The development of mankind is inseparably accompanied by the development of agriculture. People receive necessary food and raw materials. However, to ensure the sustainable existence of this industry, it is necessary to transform natural landscapes into artificial ones. There is a certain conflict between human interests and natural processes aimed at preserving ecosystems and biodiversity. The complete destruction of land destroys the habitat of living organisms, but the abandonment of agricultural land will lead to famine. Unfortunately, in modern agricultural farming, economic priorities often take precedence over environmental ones. Modern ecology solves the dilemma: what is more important – the preservation of humanity or nature? Therefore, the task is to reconcile human interests with the possibility of ecosystem development.
The solution may not be the reproduction of fundamental environmental conditions, but a certain balance, the formation of a landscape that is best adapted to current climatic conditions and which minimizes the negative impact of natural and anthropogenic processes. One of such ways is organic farming, where harmful synthetic substances, pesticides are replaced by several devices (crop rotation, organic fertilizers, biological products, mechanical tillage). Thus, the diversity of biota in agroecosystems is preserved. It creates a safe environment for human life and health, provides the population with food, medicine, raw materials for industry, supports the functioning of ecosystems, the cycle and purification of natural waters, soil conservation and climate stability. Mankind has recently been paying more and more attention to this issue. Back in 1992, Rio de Janeiro, the International Convention on Biological Diversity was adopted, and it is still the most pressing issue, which can be seen in more than half of the goals of sustainable development: ensuring the functioning of the environment – clean water, air, soil, adequate food supply, and the impact of pollution, climate change and others.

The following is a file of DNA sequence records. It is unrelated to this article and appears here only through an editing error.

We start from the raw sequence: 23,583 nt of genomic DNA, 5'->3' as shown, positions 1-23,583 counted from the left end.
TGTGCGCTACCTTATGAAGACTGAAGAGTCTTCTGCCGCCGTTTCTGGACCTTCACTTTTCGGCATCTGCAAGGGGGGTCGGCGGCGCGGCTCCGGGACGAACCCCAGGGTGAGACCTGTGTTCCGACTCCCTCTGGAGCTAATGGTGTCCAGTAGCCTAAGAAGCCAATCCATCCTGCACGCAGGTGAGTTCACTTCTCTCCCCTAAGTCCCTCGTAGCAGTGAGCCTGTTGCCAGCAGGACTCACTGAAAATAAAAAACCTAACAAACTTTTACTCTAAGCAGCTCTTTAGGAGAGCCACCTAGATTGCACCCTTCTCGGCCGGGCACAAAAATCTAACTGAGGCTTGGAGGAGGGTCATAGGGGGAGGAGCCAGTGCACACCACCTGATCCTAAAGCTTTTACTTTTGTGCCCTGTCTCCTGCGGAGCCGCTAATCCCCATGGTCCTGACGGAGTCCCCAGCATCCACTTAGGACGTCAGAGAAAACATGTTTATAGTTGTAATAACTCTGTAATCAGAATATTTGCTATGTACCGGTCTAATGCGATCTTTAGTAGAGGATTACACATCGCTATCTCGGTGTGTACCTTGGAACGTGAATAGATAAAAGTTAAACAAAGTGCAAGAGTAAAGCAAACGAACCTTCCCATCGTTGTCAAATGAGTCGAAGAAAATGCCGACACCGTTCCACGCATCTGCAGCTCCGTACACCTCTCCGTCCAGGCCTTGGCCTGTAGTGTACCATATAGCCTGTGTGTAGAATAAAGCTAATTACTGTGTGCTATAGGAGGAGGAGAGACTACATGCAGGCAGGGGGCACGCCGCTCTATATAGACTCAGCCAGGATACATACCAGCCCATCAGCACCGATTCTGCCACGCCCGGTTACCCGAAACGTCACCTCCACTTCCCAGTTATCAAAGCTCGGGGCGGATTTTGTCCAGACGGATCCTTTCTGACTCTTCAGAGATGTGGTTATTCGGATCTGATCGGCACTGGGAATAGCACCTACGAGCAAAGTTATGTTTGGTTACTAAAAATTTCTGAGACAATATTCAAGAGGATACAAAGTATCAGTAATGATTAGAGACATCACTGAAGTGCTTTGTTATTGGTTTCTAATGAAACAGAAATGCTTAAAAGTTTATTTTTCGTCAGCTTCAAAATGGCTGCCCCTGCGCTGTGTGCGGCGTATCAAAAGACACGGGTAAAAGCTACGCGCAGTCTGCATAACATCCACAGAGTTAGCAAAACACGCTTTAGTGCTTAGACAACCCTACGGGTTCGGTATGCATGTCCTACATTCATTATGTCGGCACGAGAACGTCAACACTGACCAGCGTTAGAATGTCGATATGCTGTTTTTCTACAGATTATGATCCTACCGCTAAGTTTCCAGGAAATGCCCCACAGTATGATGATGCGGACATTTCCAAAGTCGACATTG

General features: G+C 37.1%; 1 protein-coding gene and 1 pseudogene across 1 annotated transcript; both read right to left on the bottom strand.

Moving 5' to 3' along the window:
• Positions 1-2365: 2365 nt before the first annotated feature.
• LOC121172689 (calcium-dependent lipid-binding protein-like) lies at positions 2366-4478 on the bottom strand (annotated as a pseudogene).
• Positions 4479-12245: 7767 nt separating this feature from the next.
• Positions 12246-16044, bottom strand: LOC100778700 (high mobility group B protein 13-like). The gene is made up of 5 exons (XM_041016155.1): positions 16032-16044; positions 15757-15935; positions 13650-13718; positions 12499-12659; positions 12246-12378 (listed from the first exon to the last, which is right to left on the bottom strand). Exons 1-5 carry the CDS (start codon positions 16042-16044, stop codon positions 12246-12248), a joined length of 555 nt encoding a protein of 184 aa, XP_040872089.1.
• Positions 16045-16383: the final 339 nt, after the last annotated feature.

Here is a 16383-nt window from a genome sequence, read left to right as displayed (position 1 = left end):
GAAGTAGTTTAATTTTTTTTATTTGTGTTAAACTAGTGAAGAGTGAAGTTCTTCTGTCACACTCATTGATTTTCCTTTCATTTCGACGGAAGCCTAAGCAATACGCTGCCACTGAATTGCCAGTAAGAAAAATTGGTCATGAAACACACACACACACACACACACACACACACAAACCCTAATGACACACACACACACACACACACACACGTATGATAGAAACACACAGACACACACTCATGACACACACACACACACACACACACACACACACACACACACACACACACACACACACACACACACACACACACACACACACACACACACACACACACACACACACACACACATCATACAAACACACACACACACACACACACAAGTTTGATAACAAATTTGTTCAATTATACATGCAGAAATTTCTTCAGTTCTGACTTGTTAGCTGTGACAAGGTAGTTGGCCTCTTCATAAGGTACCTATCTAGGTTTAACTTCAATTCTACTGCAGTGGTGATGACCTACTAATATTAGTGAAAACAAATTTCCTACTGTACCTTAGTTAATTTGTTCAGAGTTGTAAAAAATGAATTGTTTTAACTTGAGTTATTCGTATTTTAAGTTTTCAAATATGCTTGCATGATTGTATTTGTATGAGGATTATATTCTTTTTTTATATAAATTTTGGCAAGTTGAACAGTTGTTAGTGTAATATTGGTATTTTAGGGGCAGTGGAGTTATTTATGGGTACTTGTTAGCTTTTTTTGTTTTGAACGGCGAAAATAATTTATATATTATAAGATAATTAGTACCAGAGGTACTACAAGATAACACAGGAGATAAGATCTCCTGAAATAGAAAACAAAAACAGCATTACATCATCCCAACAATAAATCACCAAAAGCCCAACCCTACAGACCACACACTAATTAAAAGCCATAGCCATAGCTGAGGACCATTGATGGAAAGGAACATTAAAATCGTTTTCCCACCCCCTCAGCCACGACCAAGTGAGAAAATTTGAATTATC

Until now, the diversity of living organisms in agricultural landscapes has been studied in separate groups, or only within the field, technology. But the study of biodiversity in man-made landscapes must be systematic, considering the main groups of living organisms (plants, insects, birds, and indicator species), ecosystems and edificatory, technologies for growing crops. Comparison and analysis of factors and biota will allow you to see the full picture and find a solution to reduce the burden on the environment.
Our research is aimed at studying the impact of agriculture on changes in the natural environment, the ratio of groups of living organisms (pests and their biological enemies). The research is carried out on certified organic fields (winter wheat, buckwheat, soybeans, etc.), forest shelter belts and their ecotones (zones between them). In this way, we learn about the direction of threats. Comparing the diversity of plants and insects reveals the dependence of the pests or entomophages development on the certain weed types. Comparison of insects and birds opens the possibility of attracting predators to destroy unwanted pests.
We strive to find solutions to replace pesticides with natural and safe remedies. Such studies are conducted over several years, considering crop rotations and comparing organic and conventional technology. The collection of insects is a good educational material, and it motivates students and scientists to learn more about the living world of the planet. The results are presented at seminars, field days, publications to inform farmers so that they can take care of the environment without losing yields and profits. What are the benefits and costs of biodiversity? It provides us with the fullness of life.
Author: Tetiana Grabovska